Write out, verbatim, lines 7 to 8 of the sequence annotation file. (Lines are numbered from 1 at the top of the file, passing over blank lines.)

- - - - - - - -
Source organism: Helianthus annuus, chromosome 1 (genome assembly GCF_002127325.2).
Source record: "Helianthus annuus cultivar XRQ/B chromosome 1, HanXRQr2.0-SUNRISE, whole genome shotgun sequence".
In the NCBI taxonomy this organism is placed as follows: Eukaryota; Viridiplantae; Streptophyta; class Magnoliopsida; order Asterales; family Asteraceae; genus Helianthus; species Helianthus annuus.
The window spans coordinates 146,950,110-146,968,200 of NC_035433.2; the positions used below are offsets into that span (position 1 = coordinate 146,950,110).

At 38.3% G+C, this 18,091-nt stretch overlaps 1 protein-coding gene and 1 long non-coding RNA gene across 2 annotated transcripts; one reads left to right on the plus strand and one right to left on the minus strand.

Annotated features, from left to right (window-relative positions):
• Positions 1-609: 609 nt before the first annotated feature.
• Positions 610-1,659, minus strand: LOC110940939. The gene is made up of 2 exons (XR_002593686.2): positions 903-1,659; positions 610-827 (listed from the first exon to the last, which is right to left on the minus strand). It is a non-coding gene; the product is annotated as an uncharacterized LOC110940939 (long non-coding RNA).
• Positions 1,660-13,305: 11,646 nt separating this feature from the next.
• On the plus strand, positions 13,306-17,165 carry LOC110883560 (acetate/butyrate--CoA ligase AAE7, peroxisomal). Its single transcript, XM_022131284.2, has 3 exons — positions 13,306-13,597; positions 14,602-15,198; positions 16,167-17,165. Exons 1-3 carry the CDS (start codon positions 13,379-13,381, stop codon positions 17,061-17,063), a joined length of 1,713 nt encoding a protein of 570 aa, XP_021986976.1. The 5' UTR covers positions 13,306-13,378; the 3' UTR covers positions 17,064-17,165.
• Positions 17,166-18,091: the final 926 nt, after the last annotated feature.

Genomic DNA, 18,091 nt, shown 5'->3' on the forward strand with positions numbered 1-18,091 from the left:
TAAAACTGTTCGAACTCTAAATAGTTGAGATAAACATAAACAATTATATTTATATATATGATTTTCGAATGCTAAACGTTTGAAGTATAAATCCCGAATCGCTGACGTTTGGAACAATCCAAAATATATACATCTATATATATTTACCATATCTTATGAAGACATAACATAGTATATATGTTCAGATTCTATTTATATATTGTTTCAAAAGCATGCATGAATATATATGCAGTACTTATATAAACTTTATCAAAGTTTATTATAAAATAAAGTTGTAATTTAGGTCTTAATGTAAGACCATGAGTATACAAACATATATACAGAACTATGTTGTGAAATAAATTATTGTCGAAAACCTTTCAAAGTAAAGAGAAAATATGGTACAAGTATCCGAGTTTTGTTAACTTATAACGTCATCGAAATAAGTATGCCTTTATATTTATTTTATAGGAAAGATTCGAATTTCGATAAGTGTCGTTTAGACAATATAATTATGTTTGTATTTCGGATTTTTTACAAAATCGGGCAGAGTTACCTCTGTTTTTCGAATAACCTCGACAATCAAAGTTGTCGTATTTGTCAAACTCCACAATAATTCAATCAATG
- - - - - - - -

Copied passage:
• Positions 1-609: 609 nt before the first annotated feature.
• Positions 610-1,659, minus strand: LOC110940939. The gene is made up of 2 exons (XR_002593686.2): positions 903-1,659; positions 610-827 (listed from the first exon to the last, which is right to left on the minus strand). It is a non-coding gene; the product is annotated as an uncharacterized LOC110940939 (long non-coding RNA).